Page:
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Government Watch / Politics

Through a Glass Darkly – Improving Trade Relations with China?

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Predicting the future is hard – and gets harder every day, with volatility in markets, politics, technology development, international affairs and media snares.  But some things are getting easier to predict, like silhouettes emerging from thick fog.  Our future trade relationship with China is one.

Credit President Trump, as China is coming around.  Seasoned observers seem to think that trade concessions, with follow-on agreements creating institutional shifts within an economic megalith and Communist behemoth, are increasingly likely.  With these, may come side agreements, from a clampdown on Chinese fentanyl to improved multilateral relations and tighter sanctions on North Korea.

What do we know?  We know President Trump did the unthinkable.  He directly questioned the legitimacy of Communist China’s manipulation of currency, global trade practices, misuse of the World Trade Organization, theft of intellectual property, cybercrime and industrial espionage, market closure to US goods and services, workplace-related human rights abuses, public involvement in private companies, and allowing elements of the 5G supply-chain to advance Chinese security interests.

While a body-blow to prior stand-aside and accommodative US trade policies, President Trump delivered hard truths with a smile, cultivating what seems to be a working relationship with Chinese President Xi Jinping, as well as China’s broader senior diplomatic team.  

At present, relations are frosty.  Trade-offs on trade continue to be discussed behind closed doors.  A March 2 deadline for raising tariffs on China, absent a signed accord, has been extended – for now.  A rumored meeting between Presidents Trump and Xi at Mar-a-Lago appears to be off, but may reappear. 

Like circling wrestlers, these two presidents seem to be hunting tactical advantage, including where to meet, when and what to sign once they sit down.  But all this belies a bigger reality.  Progress is being made.  And after all, when President Ronald Reagan first sat with the former Soviet Union’s Mikhail Gorbachev, things were frosty.  Only over time, and following multiple agreements, did they warm.

We know a few other things, and these spell hope.   First, the litany of issues described above are all acknowledged to be on the table.  The first step in successful diplomacy is to put disagreements on the table, agree that they represent a difference worthy of being resolved, and then sit down to the table.  This is happening.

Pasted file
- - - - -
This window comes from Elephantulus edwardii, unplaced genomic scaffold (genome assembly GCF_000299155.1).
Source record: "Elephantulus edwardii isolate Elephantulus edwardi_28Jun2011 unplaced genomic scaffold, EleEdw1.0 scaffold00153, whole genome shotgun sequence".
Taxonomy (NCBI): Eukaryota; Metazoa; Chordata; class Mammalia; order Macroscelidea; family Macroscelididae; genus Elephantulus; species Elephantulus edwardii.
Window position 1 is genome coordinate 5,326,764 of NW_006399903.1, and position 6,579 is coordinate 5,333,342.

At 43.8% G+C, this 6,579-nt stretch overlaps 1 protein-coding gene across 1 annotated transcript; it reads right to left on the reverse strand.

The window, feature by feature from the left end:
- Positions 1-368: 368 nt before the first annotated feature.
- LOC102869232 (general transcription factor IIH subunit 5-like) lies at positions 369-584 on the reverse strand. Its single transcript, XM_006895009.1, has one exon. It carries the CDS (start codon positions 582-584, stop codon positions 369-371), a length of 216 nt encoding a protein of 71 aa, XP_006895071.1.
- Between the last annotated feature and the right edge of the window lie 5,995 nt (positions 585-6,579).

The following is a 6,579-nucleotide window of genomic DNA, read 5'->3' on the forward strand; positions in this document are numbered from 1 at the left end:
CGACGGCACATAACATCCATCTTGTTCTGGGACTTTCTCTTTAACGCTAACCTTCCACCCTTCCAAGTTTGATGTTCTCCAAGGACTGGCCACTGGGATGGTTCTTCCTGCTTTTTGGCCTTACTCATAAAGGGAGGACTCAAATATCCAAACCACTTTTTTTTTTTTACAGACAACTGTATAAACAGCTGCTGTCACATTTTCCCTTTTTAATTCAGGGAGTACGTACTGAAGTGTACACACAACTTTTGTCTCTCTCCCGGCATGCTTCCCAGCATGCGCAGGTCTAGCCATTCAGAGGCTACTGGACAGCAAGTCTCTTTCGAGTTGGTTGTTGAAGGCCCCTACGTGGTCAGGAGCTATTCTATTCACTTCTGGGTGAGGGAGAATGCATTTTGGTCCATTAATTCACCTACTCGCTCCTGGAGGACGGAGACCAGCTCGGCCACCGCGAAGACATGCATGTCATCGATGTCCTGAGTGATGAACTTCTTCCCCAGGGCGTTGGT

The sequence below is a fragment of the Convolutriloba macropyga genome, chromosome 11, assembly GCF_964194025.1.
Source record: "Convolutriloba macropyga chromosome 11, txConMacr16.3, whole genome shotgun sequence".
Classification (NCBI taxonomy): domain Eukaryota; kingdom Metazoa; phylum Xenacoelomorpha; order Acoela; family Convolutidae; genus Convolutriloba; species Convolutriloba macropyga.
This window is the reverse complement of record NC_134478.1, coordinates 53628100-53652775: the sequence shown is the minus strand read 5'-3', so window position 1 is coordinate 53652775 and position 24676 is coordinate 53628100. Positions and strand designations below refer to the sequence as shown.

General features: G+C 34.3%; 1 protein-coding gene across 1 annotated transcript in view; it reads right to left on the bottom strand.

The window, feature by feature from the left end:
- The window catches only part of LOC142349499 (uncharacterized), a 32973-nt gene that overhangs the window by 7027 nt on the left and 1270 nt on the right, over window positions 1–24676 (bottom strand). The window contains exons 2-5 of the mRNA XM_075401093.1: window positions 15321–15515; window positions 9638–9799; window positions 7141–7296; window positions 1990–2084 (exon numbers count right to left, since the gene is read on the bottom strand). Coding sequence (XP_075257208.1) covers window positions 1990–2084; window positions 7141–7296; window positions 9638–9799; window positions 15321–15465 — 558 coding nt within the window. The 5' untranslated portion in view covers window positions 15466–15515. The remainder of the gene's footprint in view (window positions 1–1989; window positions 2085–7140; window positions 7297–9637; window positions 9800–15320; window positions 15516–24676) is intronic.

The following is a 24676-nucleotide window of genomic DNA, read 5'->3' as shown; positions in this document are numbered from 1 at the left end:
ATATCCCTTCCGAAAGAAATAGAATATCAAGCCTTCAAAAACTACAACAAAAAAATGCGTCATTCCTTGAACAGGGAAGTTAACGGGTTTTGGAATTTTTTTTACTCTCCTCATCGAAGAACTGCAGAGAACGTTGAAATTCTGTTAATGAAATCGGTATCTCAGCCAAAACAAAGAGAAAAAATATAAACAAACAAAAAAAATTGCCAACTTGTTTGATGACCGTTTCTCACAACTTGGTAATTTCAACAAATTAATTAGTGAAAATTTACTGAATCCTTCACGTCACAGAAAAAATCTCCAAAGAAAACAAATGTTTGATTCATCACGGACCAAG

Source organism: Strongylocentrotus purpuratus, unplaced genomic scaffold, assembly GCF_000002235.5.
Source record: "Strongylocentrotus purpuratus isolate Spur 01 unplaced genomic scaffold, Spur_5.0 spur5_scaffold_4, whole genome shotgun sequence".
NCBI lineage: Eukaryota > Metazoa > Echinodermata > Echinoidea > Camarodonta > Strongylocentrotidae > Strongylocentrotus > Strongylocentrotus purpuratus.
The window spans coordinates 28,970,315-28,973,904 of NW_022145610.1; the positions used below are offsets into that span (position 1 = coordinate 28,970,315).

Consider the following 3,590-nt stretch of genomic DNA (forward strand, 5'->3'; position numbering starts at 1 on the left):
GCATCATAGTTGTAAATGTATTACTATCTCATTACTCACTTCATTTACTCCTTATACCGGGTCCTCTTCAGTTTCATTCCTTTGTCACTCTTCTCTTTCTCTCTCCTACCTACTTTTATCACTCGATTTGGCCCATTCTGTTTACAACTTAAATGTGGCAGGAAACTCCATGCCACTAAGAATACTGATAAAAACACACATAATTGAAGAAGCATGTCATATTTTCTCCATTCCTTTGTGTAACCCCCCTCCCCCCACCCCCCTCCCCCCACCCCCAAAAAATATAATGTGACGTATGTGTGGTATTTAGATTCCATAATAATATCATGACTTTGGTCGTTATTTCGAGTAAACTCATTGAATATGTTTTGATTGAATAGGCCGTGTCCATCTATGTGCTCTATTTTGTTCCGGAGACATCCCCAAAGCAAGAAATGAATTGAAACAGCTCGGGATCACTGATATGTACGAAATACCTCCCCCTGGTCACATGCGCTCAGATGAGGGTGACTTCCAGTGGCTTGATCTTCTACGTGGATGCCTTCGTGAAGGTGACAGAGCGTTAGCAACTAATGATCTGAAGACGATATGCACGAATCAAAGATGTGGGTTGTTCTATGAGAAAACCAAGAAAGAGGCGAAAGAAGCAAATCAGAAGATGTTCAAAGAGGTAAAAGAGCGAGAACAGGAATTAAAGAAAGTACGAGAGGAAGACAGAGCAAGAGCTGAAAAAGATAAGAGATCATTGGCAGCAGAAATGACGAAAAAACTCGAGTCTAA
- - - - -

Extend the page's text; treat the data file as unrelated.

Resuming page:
Second, the background reality is changing.  In effect, whether a silhouette moves forward through fog, or the fog recedes from the figure is unimportant – contrast, the reality seen by all, is changing.  Here is what is changing.  US growth continues on a tear, the past two years fastest in ten, unemployment at record lows, US worker productivity at a sudden high, wages rising, inflation stable, interest rates likely stay unchanged.  All this strengthens Trump’s hand.

On the flipside, China is facing a potential cliff.  Roughly 20 percent of Chinese exports go to the United States, and President Trump is making clear that their relative attractiveness to US manufacturers and consumers may soon fall, if he raises tariffs again. 

But that is not the big news.  Big news is that China is confronting a major slowdown, with its growth rate having dropped a third since 2011, and projected to fall another two points in the years ahead.   From 9.5 percent eight years ago, China’s growth is projected to be six percent this year. 

On one hand, China is our leading creditor, with more than a trillion dollars in US debt at end of 2018.  On the other hand, they have a major debt crisis of their own – with massive overbuilding, over-lending, devaluation and “stimulus” having swamped leading Chinese sectors after 2008.  They are – according to some experts – in serious trouble.

If Chinese growth continues to slow, in context of a slowing global economy – the one bright spot US growth – the Chinese bargaining position is likely to slip by the month.  All this reinforces an expectation that, although major institutional change will have to await later US-China accords (as major security agreements waited on successive Reagan-Gorbachev meetings), a positive deal is likely in the offing.

What appears to be emerging from the fog:  An understanding that slower Chinese growth, higher and sustained US growth, mutual debt and real US tariff leverage will produce a “meeting of the minds,” if not between regional players or indefinitely, at least between these two presidents for now.

Clearly, that agreement – however modest – will set the tone for global trade in the months and year or two ahead, as other issues continue to be wrangled, worried, and resolved.  These are the two largest economies in the world, bar none.  Agreement on even modest terms, given the rise of global trade tensions, rippling concerns about global growth, weakness in markets from Europe to the emerging world, will spell hope.

In short, while many economists continue to wring their hands over peripheral issues, inflation and recession fears, equity overvaluations to interest rate hikes, the truth is more sanguine:  Some form of US-China trade deal is more likely than not, even if it represents a mere first step. 

That may put some spring back in the global economy’s not-so-lively step, might just lead to an unexpected bump up in the US stock market.  Predicting the future is hard – and gets harder every day.  But our trade relationship with China might just be coming around, getting more predictable – not less. 

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